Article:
6. The problem presented from different angles by the learned counsel can only be solved on a true interpretation of the said provisions. It will, therefore, be convenient at this stage to red the relevant provisions.
7. Section 19 of the Act:
 Save as otherwise provided in this Act a president or vice- president, shall hold his office for such term, not less than one year or not than the residue of the term of office of the Municipality, whichever is less and not exceeding four years, as the Municipality shall, provision to the elections of the president or vice-president determine, or until the expiry within the said term of his term of office, as Councillors, but shall be eligible for re-election.
Provided further that where the term of office of a municipality is extended under this Act to a term not exceeding in the aggregate five years the president and vice-president holding offices immediately before the date with effect from which such term is extended shall continue to hold their respective offices until the date on which the term so extended expires.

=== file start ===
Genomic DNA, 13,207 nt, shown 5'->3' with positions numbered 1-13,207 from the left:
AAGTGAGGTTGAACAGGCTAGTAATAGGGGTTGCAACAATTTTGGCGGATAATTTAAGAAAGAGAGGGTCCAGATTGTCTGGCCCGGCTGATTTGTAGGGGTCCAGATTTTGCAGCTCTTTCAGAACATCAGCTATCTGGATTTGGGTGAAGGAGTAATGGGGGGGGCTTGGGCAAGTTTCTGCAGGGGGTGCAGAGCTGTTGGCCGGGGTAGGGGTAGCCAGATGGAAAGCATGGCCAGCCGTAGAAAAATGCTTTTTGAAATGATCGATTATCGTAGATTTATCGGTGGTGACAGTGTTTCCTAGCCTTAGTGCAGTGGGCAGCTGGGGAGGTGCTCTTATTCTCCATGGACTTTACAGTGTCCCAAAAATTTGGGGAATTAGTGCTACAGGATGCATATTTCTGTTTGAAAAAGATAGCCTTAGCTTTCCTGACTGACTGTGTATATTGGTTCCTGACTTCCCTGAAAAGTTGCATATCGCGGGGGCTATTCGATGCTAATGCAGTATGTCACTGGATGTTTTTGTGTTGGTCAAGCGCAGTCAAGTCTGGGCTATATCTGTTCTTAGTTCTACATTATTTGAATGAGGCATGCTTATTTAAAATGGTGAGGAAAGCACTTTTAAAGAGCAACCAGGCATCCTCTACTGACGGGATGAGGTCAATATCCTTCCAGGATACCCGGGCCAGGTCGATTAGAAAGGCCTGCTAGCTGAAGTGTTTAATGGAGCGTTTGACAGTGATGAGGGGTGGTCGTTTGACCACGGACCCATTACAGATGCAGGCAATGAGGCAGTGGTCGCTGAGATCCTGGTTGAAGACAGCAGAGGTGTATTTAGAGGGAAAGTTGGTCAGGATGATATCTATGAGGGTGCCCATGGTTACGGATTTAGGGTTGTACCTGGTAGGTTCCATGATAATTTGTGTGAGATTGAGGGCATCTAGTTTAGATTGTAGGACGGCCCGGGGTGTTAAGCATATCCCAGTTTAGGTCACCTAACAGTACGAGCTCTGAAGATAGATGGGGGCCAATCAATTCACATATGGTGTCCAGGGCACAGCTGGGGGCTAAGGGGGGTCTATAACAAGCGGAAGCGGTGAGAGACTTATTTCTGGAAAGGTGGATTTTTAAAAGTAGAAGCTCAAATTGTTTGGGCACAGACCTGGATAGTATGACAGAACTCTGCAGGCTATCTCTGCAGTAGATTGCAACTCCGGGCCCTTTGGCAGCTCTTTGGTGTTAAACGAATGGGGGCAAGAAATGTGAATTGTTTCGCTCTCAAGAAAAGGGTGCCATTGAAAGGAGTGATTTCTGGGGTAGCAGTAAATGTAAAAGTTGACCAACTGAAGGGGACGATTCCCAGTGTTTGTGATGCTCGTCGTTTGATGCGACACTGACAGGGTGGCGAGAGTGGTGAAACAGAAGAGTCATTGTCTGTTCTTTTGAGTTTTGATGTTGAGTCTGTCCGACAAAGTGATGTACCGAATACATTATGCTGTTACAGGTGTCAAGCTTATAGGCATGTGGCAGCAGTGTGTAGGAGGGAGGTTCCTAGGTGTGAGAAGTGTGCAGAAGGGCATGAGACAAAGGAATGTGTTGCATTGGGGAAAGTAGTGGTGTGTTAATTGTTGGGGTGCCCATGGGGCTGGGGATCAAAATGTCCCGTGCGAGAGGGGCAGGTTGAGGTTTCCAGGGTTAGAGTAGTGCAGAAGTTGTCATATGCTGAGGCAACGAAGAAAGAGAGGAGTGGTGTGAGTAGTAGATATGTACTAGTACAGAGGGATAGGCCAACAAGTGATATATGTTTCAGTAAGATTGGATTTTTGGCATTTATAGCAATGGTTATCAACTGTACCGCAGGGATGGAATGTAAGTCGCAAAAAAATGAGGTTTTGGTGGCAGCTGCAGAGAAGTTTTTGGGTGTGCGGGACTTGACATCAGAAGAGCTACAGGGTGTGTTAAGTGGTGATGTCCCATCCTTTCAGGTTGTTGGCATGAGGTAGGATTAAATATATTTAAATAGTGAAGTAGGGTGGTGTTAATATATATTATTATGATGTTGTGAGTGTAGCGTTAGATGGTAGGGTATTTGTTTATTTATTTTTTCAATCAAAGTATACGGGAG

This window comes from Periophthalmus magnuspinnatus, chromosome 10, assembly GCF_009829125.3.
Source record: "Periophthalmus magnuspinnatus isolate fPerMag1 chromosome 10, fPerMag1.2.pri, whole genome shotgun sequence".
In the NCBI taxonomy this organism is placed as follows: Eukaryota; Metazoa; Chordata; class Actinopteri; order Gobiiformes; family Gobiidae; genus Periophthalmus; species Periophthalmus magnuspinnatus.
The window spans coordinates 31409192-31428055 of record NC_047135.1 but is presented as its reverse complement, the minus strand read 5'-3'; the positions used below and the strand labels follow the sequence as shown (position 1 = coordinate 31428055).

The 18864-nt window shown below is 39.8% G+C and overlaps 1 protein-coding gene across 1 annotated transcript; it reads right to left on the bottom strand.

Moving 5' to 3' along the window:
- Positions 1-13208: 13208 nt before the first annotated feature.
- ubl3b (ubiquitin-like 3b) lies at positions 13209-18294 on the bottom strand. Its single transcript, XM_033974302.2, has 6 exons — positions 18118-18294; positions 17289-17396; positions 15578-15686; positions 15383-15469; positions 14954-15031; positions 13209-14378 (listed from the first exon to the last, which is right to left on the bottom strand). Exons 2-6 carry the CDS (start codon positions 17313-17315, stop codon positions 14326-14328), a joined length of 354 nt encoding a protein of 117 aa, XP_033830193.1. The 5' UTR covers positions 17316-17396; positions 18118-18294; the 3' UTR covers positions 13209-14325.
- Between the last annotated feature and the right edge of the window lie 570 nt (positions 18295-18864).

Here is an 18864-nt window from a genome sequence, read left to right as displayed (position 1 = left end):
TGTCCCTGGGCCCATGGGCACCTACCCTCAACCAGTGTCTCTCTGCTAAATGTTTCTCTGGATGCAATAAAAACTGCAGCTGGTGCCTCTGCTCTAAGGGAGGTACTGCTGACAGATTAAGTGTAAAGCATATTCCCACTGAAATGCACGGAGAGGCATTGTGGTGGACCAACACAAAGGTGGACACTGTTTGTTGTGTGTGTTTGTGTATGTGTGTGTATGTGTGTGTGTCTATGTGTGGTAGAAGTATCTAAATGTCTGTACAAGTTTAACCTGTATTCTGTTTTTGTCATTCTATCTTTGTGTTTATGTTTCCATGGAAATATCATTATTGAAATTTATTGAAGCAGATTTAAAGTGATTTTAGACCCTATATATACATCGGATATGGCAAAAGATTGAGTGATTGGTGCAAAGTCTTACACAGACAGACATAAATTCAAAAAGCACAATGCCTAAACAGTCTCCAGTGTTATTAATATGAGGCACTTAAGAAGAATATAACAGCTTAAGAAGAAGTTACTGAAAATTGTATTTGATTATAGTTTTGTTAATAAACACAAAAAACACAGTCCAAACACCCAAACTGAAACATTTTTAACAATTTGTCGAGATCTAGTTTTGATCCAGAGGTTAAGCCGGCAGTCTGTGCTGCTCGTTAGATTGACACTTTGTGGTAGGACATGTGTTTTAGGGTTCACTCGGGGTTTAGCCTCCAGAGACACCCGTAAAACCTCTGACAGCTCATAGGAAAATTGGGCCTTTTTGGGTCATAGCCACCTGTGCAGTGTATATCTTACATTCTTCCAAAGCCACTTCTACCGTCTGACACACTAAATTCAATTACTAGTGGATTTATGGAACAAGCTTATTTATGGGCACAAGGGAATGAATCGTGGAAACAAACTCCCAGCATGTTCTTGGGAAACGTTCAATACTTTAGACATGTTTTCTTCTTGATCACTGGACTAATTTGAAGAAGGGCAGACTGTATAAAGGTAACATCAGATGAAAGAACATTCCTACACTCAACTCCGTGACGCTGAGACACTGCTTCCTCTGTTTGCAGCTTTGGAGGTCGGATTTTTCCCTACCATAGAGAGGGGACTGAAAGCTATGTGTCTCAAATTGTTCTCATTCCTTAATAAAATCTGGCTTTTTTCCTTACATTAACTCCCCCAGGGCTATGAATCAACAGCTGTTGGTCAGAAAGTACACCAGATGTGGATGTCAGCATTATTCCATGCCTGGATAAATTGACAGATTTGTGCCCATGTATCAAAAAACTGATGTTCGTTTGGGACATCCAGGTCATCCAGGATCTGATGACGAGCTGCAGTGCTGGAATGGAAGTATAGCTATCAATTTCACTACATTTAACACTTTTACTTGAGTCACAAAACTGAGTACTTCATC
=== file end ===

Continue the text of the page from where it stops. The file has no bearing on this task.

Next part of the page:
8. Section 25 of the Act. :
 Councillors nominated or elected at a general election under this Act, shall save as otherwise provided in this Act, hold office for a term of four years, extensible by order of the State Government to a term not exceeding in the aggregate five years, if on any occasion the State Government shall think fit, for reasons which shall be notified together with the order in the official Gazette so to extend the same:
9. Section 3 of the Maharashtra Act:
Postponement of municipal elections: - Notwithstanding anything in any Act by or under which any municipality is constituted or established:-
[b] the term or extended term of office, of the Councillors or members of a municipality, who were in office on the date of the commencement of the Ordnance [and whose term or extended term will expire before the 31st, day of December 1965], shall be deemed to be extended to and inclusive of the 31st, day of December 1965.